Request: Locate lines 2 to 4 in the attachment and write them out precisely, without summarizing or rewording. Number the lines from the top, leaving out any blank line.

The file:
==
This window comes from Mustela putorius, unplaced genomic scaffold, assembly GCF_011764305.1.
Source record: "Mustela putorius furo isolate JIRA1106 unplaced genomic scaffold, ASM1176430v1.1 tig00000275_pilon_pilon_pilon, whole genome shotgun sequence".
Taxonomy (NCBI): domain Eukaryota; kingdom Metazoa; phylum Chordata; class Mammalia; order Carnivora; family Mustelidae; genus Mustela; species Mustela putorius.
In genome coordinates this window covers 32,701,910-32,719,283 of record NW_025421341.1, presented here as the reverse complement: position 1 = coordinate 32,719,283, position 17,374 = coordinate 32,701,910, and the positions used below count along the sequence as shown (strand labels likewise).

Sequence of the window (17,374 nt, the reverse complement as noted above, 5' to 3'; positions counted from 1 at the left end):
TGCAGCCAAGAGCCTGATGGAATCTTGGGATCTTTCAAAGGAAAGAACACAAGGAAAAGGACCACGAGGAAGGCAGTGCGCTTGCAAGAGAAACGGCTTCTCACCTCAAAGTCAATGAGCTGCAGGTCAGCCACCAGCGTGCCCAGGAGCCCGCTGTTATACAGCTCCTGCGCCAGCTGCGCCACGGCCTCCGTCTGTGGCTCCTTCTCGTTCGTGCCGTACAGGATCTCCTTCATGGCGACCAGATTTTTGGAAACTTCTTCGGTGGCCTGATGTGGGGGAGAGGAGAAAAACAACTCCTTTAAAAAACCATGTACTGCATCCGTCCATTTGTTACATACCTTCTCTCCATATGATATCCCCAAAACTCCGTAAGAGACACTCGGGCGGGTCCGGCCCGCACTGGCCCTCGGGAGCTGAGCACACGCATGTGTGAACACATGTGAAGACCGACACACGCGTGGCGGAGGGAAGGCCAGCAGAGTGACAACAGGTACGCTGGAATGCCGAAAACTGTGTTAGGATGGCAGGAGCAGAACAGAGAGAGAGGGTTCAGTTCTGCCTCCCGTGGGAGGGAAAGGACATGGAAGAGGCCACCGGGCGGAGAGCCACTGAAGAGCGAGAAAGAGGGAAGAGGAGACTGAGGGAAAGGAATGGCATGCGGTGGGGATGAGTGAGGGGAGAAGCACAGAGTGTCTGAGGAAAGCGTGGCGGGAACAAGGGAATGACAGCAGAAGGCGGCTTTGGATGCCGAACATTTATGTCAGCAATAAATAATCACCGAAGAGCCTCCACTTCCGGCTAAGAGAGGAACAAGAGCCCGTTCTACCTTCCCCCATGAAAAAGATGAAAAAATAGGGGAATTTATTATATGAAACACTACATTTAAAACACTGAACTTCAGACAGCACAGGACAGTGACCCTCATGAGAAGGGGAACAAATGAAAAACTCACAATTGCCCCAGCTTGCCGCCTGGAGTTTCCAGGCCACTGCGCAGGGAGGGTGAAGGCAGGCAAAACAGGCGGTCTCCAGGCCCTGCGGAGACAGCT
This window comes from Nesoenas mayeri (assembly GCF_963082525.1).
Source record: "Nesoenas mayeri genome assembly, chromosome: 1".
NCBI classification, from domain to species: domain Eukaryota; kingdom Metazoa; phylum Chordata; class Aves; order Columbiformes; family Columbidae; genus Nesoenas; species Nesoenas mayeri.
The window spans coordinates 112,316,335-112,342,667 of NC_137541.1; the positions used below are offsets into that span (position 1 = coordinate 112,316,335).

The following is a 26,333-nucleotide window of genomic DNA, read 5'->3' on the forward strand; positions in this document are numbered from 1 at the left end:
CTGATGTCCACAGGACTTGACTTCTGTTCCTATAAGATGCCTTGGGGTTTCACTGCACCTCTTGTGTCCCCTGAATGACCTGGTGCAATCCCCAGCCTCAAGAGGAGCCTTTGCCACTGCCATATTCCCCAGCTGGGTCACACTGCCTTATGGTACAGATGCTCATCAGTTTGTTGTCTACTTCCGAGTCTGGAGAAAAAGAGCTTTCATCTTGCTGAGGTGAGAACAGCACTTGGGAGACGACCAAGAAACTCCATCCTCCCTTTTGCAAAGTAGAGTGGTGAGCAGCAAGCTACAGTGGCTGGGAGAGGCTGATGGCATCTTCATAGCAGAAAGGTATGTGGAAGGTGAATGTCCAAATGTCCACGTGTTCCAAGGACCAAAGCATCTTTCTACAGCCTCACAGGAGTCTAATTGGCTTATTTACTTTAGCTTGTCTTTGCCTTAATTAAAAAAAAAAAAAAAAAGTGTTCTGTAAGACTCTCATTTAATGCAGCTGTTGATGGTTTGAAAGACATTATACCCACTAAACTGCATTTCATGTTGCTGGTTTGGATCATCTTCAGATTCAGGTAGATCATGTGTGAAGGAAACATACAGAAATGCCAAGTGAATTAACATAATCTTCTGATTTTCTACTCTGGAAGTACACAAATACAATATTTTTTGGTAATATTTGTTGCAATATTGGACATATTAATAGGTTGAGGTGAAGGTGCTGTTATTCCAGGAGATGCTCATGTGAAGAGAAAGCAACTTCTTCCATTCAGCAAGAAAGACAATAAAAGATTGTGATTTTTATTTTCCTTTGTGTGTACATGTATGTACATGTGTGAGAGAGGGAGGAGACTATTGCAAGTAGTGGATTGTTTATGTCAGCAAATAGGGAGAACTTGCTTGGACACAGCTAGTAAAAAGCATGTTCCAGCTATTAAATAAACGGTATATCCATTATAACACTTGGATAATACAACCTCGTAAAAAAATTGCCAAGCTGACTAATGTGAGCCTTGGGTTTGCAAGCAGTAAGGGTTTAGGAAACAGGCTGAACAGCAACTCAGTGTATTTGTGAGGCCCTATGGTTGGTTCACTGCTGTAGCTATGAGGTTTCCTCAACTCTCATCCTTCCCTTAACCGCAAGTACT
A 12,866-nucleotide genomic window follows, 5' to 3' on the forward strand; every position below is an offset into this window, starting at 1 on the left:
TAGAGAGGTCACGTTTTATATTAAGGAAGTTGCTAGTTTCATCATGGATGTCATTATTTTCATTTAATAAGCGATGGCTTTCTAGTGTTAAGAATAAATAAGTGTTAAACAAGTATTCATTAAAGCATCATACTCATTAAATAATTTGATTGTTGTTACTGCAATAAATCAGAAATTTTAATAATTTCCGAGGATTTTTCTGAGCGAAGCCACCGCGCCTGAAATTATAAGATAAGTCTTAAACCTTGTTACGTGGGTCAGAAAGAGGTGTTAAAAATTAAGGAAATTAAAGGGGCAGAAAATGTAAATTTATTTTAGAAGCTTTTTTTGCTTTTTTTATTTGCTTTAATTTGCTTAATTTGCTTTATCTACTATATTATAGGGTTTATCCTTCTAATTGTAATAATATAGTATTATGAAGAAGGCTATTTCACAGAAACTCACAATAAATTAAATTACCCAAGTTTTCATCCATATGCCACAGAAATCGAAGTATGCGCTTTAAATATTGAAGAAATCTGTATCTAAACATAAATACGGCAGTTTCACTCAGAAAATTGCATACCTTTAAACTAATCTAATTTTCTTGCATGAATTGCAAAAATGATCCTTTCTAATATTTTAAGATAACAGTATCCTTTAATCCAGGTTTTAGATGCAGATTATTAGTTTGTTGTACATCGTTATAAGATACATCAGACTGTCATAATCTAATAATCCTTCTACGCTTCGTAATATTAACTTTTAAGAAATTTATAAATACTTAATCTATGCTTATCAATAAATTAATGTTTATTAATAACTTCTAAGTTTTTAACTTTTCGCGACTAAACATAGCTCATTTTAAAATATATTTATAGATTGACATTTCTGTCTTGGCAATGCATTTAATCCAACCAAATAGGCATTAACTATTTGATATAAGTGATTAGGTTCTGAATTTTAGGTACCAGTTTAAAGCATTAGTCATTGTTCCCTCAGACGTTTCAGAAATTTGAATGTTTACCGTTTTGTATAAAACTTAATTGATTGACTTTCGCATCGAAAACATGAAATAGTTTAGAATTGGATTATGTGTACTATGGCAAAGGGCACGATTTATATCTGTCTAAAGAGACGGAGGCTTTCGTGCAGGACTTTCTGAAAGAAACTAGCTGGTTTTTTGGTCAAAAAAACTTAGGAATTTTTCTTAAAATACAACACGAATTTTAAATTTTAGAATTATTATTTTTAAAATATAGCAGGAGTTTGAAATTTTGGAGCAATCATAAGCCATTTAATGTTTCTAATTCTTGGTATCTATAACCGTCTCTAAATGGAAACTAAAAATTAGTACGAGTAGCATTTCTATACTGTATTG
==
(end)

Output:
Source record: "Mustela putorius furo isolate JIRA1106 unplaced genomic scaffold, ASM1176430v1.1 tig00000275_pilon_pilon_pilon, whole genome shotgun sequence".
Taxonomy (NCBI): domain Eukaryota; kingdom Metazoa; phylum Chordata; class Mammalia; order Carnivora; family Mustelidae; genus Mustela; species Mustela putorius.
In genome coordinates this window covers 32,701,910-32,719,283 of record NW_025421341.1, presented here as the reverse complement: position 1 = coordinate 32,719,283, position 17,374 = coordinate 32,701,910, and the positions used below count along the sequence as shown (strand labels likewise).